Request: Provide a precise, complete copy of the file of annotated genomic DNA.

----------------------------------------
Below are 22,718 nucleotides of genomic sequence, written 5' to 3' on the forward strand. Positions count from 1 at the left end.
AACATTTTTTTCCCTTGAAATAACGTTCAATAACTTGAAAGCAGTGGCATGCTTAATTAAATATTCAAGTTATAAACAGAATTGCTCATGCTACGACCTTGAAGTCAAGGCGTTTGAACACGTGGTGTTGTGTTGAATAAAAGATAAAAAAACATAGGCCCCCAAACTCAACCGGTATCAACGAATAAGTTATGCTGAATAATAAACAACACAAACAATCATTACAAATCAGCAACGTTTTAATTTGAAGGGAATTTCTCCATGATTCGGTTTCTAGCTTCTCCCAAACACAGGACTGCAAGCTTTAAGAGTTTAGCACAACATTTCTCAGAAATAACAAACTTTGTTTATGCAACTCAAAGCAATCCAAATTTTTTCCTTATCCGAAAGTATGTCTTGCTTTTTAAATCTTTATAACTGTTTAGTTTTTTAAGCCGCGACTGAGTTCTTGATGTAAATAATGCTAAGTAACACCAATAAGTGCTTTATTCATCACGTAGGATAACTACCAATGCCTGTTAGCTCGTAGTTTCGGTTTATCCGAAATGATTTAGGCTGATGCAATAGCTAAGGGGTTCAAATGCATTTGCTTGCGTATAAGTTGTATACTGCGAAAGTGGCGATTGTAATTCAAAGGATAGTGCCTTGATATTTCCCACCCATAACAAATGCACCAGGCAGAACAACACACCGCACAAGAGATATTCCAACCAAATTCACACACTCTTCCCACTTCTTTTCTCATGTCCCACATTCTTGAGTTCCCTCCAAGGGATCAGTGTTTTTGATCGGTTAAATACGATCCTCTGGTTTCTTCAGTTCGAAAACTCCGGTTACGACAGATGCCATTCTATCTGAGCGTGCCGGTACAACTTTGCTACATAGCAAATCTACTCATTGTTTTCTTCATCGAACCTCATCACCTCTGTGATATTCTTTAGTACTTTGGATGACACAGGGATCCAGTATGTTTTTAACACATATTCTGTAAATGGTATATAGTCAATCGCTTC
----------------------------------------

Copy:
Below are 22,718 nucleotides of genomic sequence, written 5' to 3' on the forward strand. Positions count from 1 at the left end.
AACATTTTTTTCCCTTGAAATAACGTTCAATAACTTGAAAGCAGTGGCATGCTTAATTAAATATTCAAGTTATAAACAGAATTGCTCATGCTACGACCTTGAAGTCAAGGCGTTTGAACACGTGGTGTTGTGTTGAATAAAAGATAAAAAAACATAGGCCCCCAAACTCAACCGGTATCAACGAATAAGTTATGCTGAATAATAAACAACACAAACAATCATTACAAATCAGCAACGTTTTAATTTGAAGGGAATTTCTCCATGATTCGGTTTCTAGCTTCTCCCAAACACAGGACTGCAAGCTTTAAGAGTTTAGCACAACATTTCTCAGAAATAACAAACTTTGTTTATGCAACTCAAAGCAATCCAAATTTTTTCCTTATCCGAAAGTATGTCTTGCTTTTTAAATCTTTATAACTGTTTAGTTTTTTAAGCCGCGACTGAGTTCTTGATGTAAATAATGCTAAGTAACACCAATAAGTGCTTTATTCATCACGTAGGATAACTACCAATGCCTGTTAGCTCGTAGTTTCGGTTTATCCGAAATGATTTAGGCTGATGCAATAGCTAAGGGGTTCAAATGCATTTGCTTGCGTATAAGTTGTATACTGCGAAAGTGGCGATTGTAATTCAAAGGATAGTGCCTTGATATTTCCCACCCATAACAAATGCACCAGGCAGAACAACACACCGCACAAGAGATATTCCAACCAAATTCACACACTCTTCCCACTTCTTTTCTCATGTCCCACATTCTTGAGTTCCCTCCAAGGGATCAGTGTTTTTGATCGGTTAAATACGATCCTCTGGTTTCTTCAGTTCGAAAACTCCGGTTACGACAGATGCCATTCTATCTGAGCGTGCCGGTACAACTTTGCTACATAGCAAATCTACTCATTGTTTTCTTCATCGAACCTCATCACCTCTGTGATATTCTTTAGTACTTTGGATGACACAGGGATCCAGTATGTTTTTAACACATATTCTGTAAATGGTATATAGTCAATCGCTTC